- 34. Weatherburn P, Hickson F, Reid DS, Schink SB, Marcus U, Schmidt AJ. EMIS-2017 –The European Men-Who-Have-Sex-With-Men Internet Survey. Key findings from 50 countries. Stockholm: European Centre for Disease Prevention and Control. 2019.
- 35. Health Protection Surveillance Centre. EMIS-2017 Ireland: Findings from the European Men who have sex with men Internet Survey (Ireland). 2019.
- 36. McCartney D, Bader M, Donlon S, Hickson F, Quinlan M. REAL LIVES 2. FINDINGS FROM THE ALL-IRELAND GAY MEN’S SEX SURVEYS, 2005 AND 2006. Gay Health Network. 2009.
- 37. O’Donnell K, Fitzgerald M, Barrett P, Quinlan M, Igoe D. MISI 2015: findings from the men who have sex with men internet survey. Dublin: Health Protection Surveillance Centre. 2016.
- 38. Cox LA Jr. Detecting causal nonlinear exposure-response relations in epidemiological data. Dose Response. 2006;4(2):119–32. pmid:18648583
- 39. Daskalopoulou M, Rodger A, Phillips AN, Sherr L, Speakman A, Collins S, et al. Recreational drug use, polydrug use, and sexual behaviour in HIV-diagnosed men who have sex with men in the UK: results from the cross-sectional ASTRA study. Lancet HIV. 2014;1(1):e22–31. pmid:26423813
- 40. Kroenke K, Spitzer RL, Williams JB, Löwe B. An ultra-brief screening scale for anxiety and depression: the PHQ-4. Psychosomatics. 2009;50(6):613–21. pmid:19996233
- 41. Spitzer RL, Kroenke K, Williams JB, Löwe B. A brief measure for assessing generalized anxiety disorder: the GAD-7. Arch Intern Med. 2006;166(10):1092–7. pmid:16717171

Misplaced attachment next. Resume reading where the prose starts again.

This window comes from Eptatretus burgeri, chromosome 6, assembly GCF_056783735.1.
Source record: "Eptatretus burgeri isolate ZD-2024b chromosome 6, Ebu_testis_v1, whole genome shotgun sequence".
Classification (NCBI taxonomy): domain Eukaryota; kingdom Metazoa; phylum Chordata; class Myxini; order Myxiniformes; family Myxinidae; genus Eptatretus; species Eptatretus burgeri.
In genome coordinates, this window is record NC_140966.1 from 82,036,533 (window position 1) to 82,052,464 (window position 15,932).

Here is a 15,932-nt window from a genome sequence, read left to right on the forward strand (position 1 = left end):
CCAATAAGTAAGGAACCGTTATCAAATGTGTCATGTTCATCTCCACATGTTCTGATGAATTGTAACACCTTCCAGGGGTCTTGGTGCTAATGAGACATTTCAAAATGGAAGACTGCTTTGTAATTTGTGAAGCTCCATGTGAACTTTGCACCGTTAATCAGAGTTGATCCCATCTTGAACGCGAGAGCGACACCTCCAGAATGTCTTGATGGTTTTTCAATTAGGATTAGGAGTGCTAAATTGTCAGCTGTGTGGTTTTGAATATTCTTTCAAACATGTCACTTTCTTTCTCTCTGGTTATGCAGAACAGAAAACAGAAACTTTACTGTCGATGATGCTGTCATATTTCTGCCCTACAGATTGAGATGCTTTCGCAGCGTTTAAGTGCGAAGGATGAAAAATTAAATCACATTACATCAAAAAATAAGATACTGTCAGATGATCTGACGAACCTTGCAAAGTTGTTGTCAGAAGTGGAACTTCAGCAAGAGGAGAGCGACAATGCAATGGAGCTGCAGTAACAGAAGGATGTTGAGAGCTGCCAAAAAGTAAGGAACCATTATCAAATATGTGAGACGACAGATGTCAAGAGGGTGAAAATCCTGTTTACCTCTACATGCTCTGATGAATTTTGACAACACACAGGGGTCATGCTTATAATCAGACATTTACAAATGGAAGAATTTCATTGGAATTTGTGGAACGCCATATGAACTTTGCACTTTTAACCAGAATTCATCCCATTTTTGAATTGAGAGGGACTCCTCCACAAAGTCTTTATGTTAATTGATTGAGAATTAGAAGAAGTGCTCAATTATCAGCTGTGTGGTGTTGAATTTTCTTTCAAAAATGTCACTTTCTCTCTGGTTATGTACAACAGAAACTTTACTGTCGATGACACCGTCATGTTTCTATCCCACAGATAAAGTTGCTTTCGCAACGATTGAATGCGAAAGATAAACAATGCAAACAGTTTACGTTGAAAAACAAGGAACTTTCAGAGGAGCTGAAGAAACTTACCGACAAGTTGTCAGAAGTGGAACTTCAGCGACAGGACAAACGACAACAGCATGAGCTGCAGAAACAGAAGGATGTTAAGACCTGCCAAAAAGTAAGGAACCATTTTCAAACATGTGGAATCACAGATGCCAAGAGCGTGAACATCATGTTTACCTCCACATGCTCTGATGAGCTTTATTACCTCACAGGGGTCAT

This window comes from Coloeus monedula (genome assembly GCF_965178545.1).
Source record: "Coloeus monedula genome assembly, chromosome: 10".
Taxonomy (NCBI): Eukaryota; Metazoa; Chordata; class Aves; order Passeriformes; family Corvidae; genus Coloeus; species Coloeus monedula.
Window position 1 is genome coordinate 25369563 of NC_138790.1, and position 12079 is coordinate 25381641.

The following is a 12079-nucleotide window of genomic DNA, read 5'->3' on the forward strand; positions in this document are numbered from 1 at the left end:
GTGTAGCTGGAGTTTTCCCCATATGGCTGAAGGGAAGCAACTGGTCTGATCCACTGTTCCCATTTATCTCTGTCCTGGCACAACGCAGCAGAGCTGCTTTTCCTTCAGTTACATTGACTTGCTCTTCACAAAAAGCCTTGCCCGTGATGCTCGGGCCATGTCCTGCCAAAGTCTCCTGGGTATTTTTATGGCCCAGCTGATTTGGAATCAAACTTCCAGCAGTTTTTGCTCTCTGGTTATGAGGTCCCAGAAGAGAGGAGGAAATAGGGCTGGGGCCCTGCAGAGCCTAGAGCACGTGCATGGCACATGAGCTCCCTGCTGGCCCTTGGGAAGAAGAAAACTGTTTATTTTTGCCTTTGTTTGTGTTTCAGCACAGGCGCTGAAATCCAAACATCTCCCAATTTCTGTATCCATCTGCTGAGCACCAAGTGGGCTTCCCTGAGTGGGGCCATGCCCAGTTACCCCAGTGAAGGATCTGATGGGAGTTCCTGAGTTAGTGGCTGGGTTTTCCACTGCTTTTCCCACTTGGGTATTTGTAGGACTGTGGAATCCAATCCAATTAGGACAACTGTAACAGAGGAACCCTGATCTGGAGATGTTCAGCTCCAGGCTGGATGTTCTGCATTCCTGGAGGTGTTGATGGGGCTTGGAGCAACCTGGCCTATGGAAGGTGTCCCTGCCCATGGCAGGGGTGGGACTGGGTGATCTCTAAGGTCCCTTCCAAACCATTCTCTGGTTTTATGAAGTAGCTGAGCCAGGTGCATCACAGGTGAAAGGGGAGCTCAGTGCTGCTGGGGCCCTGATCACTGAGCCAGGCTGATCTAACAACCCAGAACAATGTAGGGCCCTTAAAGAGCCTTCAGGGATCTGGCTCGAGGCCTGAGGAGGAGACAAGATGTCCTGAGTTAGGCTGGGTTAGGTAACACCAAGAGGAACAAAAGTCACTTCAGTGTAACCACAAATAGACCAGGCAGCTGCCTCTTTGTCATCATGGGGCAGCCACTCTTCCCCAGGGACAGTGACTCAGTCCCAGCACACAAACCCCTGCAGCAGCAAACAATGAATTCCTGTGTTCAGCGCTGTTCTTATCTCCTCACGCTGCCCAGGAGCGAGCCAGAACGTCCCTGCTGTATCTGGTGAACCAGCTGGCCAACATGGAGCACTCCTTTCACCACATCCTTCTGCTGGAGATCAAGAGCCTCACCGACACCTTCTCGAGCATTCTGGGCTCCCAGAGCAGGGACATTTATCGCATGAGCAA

- 42. Kroenke K, Strine TW, Spitzer RL, Williams JB, Berry JT, Mokdad AH. The PHQ-8 as a measure of current depression in the general population. J Affect Disord. 2009;114(1–3):163–73. pmid:18752852
- 43. Kim HY. Statistical notes for clinical researchers: Chi-squared test and Fisher’s exact test. Restor Dent Endod. 2017;42(2):152–5. pmid:28503482
- 44. Schober P, Boer C, Schwarte LA. Correlation Coefficients: Appropriate Use and Interpretation. Anesthesia & Analgesia. 2018;126(5). pmid:29481436
- 45. Graham JW. Missing data analysis: making it work in the real world. Annu Rev Psychol. 2009;60:549–76. pmid:18652544
- 46. Wei C, Guadamuz TE, Lim SH, Huang Y, Koe S. Patterns and levels of illicit drug use among men who have sex with men in Asia. Drug Alcohol Depend. 2012;120(1–3):246–9. pmid:21831535
- 47. White P, O’Donnell K, Brennan A, Davoren M, Lyons F, Quinlan M, et al. Hepatitis A and B vaccination in gbMSM in Ireland: findings from the European MSM Internet Survey 2017 (EMIS-2017). Sex Transm Infect. 2022. pmid:36517220
- 48. Healthy Ireland. Healthy Ireland Survey 2015: Summary of Findings, Dublin. 2015.
- 49. HSE Health Protection Surveillance Centre. Early infectious syphilis in Ireland, 2018. Dublin. HSE HPSC. 2019.
- 50. HSE Health Protection Surveillance Centre. Gonorrhoea in Ireland, 2018. Dublin. HSE HPSC. 2019.
- 51. MacGregor L, Kohli M, Looker KJ, Hickson F, Weatherburn P, Schmidt AJ, et al. Chemsex and diagnoses of syphilis, gonorrhoea and chlamydia among men who have sex with men in the UK: a multivariable prediction model using causal inference methodology. Sex Transm Infect. 2021;97(4):282–9. pmid:33452129
- 52. Evers YJ, Van Liere G, Hoebe C, Dukers-Muijrers N. Chemsex among men who have sex with men living outside major cities and associations with sexually transmitted infections: A cross-sectional study in the Netherlands. PLoS One. 2019;14(5):e0216732. pmid:31086390
- 53. Department of Health. Minister Hildegarde Naughton welcomes publication of the Review of the National Sexual Health Strategy. 2023. Available from: https://www.gov.ie/en/press-release/ab0b2-minister-hildegarde-naughton-welcomes-publication-of-the-review-of-the-national-sexual-health-strategy/.
- 54. HSE Health Protection Surveillance Centre. HIV in Ireland, 2018. Dublin. HSE HPSC. 2019.